Ivie: This probably is the biggest obstacle for the Cardinals.  I would say that Bryan Anderson (AAA Catcher), Mitchell Boggs (ML Reliever), and Brendan Ryan (ML Shorstop).  Brendan may be thrown in for a change of scenery and take a team that feels that is what he needs, but it will be hard to tell.

Shoptaw: What they can give up is another story.  Since they used a lot of their chips last year acquiring Mark DeRosa and then Matt Holliday, there’s not a lot on the farm.  There are potentially useful players such as Mark Hamilton and Joe Mather, along with current big leaguers Jon Jay and Allen Craig, that could be used as parts of a deal.  Most likely, St. Louis would have to take on payroll, something that ownership has said there is flexibility to do, and give away lesser quality prospects.  Expect that Brendan Ryan could be a part of a deal as well, especially if they do make a deal for a shortstop.

After looking at the Cardinals system myself, it’s pretty empty at the higher levels. The biggest name that I have heard for them is pitcher Shelby Miller, who I would assume would have to be included in a trade if they were to get themselves someone like Roy Oswalt or Dan Haren. The other thing to remember at this point is that if they acquire a player who has a longer term contract, they may start running into a problem with their payroll limits after 2011 when they will need to resign Albert Pujols.

For Non-Contenders:

1. Which player(s) on your team do you think are most likely to get moved before the deadline?

Hylinski: Pitcher Ben Sheets, notwithstanding Billy Beane’s comments that he doesn’t plan on moving anyone.  Sheets has pitched better with every start recently.  His fastball is up to the mid nineties and all his other pitchers are working more accurately.  He’s a veteran presence and great with the young pitchers.  Speaking of the latter,  if a team would give up a great player and need more than Sheets, the A’s have a plethora of young pitchers in the minors to sweeten the pot.

I really thought that they were going to move him, and that despite his veteran presence he could bring back a fair amount in return. Unfortunately, he was placed on the disabled list on Saturday, and could potentially miss the rest of the season.

2. What would you like to see the organization get in return (ie, a 3B prospect, starting pitching prospects, salary relief, etc)? Specific players aren’t necessarily a requirement, unless you see a specific good match.

Hylinski: A slugger, a 3 or 4 hole hitter who can also play in the field (not another Jack Cust, please)  Someone like Hanley Ramirez would be terrific: a young major league hitter (or major-league ready hitter) with substantial pop in his bat.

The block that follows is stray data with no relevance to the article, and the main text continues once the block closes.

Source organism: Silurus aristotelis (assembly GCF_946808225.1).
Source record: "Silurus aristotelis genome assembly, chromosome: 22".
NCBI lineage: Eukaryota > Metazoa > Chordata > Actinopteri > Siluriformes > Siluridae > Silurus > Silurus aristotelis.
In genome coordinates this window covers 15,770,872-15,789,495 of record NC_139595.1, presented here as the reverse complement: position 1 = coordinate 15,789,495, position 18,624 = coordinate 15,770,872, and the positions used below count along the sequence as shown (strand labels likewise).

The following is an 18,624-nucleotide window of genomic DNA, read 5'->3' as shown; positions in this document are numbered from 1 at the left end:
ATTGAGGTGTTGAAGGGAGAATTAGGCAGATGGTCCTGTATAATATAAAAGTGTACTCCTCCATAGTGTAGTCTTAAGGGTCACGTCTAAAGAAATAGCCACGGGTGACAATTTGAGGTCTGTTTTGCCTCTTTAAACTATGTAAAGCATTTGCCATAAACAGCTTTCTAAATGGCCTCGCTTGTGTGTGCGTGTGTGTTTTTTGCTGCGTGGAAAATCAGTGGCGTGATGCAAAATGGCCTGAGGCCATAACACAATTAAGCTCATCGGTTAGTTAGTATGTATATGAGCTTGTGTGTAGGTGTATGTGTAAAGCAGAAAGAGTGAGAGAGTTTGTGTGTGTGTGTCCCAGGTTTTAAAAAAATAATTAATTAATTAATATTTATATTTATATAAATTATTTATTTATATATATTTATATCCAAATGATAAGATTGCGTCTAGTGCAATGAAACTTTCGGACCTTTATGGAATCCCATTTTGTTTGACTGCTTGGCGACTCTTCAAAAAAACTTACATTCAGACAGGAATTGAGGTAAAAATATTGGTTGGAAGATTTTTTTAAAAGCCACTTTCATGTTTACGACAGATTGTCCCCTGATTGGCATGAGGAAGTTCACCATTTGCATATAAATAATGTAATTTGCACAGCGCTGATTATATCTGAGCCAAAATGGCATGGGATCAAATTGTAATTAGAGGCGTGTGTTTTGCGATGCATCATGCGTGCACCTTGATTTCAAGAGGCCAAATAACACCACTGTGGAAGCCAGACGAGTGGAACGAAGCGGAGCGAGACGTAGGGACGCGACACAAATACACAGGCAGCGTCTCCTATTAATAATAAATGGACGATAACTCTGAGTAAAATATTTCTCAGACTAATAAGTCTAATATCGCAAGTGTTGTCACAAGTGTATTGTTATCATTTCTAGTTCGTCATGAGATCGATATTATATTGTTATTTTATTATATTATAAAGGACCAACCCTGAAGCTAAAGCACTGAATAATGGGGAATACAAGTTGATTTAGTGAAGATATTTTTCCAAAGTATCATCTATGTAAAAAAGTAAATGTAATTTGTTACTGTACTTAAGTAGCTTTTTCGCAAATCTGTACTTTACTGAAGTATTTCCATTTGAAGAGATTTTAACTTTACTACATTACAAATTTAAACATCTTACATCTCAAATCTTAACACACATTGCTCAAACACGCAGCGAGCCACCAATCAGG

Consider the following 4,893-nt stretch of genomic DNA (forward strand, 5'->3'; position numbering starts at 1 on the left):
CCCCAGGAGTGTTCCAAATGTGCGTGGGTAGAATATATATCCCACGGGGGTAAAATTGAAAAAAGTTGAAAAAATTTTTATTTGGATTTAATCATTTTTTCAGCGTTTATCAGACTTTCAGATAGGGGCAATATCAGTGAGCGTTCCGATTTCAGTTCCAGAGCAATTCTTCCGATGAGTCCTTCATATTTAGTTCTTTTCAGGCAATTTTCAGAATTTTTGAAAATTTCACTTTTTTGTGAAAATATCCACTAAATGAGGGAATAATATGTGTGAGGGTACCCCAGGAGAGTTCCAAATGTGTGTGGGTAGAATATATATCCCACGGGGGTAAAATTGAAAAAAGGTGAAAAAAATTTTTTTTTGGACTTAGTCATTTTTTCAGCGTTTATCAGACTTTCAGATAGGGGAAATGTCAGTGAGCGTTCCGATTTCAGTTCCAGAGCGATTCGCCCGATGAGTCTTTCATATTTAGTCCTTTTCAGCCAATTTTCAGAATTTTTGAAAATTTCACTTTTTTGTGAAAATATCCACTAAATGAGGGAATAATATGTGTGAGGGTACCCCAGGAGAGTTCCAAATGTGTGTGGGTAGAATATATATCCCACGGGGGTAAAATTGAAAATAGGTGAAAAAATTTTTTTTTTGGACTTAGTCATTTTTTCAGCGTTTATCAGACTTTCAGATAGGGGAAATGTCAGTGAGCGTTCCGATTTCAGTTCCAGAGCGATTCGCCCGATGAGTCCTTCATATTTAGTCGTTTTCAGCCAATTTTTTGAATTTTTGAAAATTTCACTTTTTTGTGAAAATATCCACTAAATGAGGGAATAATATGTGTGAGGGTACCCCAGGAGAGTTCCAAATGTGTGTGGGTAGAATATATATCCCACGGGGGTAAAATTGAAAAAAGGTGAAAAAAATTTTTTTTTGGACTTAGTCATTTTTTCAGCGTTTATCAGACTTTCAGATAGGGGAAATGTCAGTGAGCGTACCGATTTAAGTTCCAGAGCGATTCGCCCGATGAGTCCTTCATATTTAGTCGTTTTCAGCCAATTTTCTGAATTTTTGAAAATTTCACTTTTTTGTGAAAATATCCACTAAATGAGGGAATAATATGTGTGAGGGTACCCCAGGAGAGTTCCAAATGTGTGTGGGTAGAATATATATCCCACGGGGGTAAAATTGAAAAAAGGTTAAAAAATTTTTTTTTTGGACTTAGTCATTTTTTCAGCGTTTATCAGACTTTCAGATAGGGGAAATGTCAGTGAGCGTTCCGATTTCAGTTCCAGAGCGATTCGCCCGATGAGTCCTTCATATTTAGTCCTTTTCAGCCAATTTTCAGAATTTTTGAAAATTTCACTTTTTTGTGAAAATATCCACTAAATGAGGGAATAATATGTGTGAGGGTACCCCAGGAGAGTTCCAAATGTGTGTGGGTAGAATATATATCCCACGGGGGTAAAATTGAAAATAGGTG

I agree that this is definitely what the Athletics need, because the lineup just isn’t good enough in terms of power. Even when Sheets was healthy, I’m not sure I saw a player on the A’s current roster that could have brought that in return. Maybe catcher Kurt Suzuki, but with him now signed to a contract extension, I don’t think he’s going anywhere for at least a couple of seasons.

3. Do you see a good fit for these players that you think could get a deal done?

Hylinski: I am not convinced that Billy Beane and the ownership will pay top dollar for a hot bat.  But that’s what the team needs.  The only 2 bats at top of the A’s minor league system (Sacramento River Cats) are Chris Carter who can only play 1st base, so unless something happens to Daric Barton who has been a hitting and field machine, he’s not coming up; and  Michael Taylor who is at least a year off.

Another possibility might be 2nd-baseman Mark Ellis (though I’d really hate to see him go).  I understand the Phillies and maybe the Red Sox are looking for a 2nd baseman.  Probably Kevin Kouzmanoff will not be traded unless the other end of the deal is too good to pass up.

I’m inclined to agree with these points also, unfortunately. With the stadium situation continuing to drag on in Oakland, and with the team possibly moving to parts unknown, San Jose, or half a dozen other places, they just seem extremely unlikely to pay to get someone like that. The two prospects Bee mentioned have unfortunately been disappointments at AAA to this point, and signs are pointing that they may actually have to repeat the level again next season.

Overall, I thought it was interesting to get the perspective of some writers who are clearly very knowledgeable about their teams, and see if their observations about their teams were similar to mine as someone who sees it a little more at arm’s length. Thanks to everyone who responded to my questions, and you should check out their blogs at the links above as well.

Also, Allen Teruel over at Prorumors.Com had a series of writeups regarding potential trade targets for each team and certain types of players as well. You can find these stories here:
http://blog.prorumors.com/2010/07/rumors/national-league-west-buyers-and-sellers/
http://blog.prorumors.com/2010/07/rumors/american-league-west-buyers-and-sellers/
http://blog.prorumors.com/2010/07/rumors/nationals-league-central-buyers-and-sellers/
http://blog.prorumors.com/2010/07/rumors/american-league-central-buyers-and-sellers/
http://blog.prorumors.com/2010/07/rumors/national-league-east-buyers-and-sellers/
http://blog.prorumors.com/2010/07/rumors/american-league-east-buyers-and-sellers/